This year's Monterey Car Week featured some of the most impressive supercar and hypercar debuts that the world has ever seen. Amidst all the hubbub, Texas-based tuners Hennessey Performance threw their hat into the ring with the reveal of the monster engine at the heart of their forthcoming Venom F5, first teased over a year ago.
In photos and now in a video posted to YouTube, Hennessey has revealed that their engineering has elevated to an art form, as their first fully custom-built powerplant looks as good, if not better, than the insane power stats they claim it will produce. Hennessey's figures predict a borderline-absurd 0-186 miles per hour sprint of under 10 seconds, with 249 mph coming in under 20. All that is on the way towards the biggest prize of all, the magical 300 mile per hour mark, which would establish the Venom F5 as the world's fastest production car.
The engine's profile shots clearly show its twin-turbo setup, which are bolted onto the custom 7.6-liter V8 and should allow for the production of up to 1,600 horsepower and 1,300 lb-ft of torque. Almost the entire engine is constructed of billet aluminum, with steel cylinder sleeves, which will keep the Venom F5's weight low. The twin-turbo duo themselves utilize compressor wheels made of billet aluminum, as well as ball bearings, and will push boost levels up to 24 psi.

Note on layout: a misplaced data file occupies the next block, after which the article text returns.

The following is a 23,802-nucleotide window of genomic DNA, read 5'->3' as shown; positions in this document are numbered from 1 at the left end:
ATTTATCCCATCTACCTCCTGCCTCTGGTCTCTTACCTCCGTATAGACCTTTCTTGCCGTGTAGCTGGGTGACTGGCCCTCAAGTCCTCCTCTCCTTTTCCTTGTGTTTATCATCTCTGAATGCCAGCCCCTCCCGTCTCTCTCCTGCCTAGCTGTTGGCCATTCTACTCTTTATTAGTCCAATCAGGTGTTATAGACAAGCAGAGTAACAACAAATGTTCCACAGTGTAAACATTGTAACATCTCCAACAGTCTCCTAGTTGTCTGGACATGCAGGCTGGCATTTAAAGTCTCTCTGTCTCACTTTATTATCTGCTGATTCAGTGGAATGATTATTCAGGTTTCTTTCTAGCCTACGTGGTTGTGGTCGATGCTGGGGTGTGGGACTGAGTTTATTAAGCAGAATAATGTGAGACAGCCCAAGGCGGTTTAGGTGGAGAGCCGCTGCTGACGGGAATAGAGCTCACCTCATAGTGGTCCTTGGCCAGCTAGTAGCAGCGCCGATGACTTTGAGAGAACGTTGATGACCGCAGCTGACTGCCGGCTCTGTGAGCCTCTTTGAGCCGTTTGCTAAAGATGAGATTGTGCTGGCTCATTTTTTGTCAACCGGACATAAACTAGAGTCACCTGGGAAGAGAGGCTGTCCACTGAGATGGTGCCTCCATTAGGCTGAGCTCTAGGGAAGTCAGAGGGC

For context, the world's current top speed record-holder is the Koenigsegg Agera RS, with a one-way top speed of 284.55 mph and a two-way average record set at 277.9 mph. The Agera RS produces up to 1,341 horsepower in a car weighing just over 3,000 pounds. All the aluminum in the Venom F5 should help to keep its weight below 3,000 pounds, as will the single-clutch automatic and six-speed manual transmission options (Hennessey opted to forego the quicker shifts of a dual-clutch in favor of lighter options).
Hennessey's goal of 300 miles per hour sounds likely to be met, but the Venom F5's status as featuring the world's most powerful internal combustion engine may not last given that SSC's Tuatara, also unveiled at Monterey Car Week, sounds likely to pack a walloping 1,750 horsepower engine—though SSC's slow development period has not given fans quite the intimate look that Hennessey has allowed.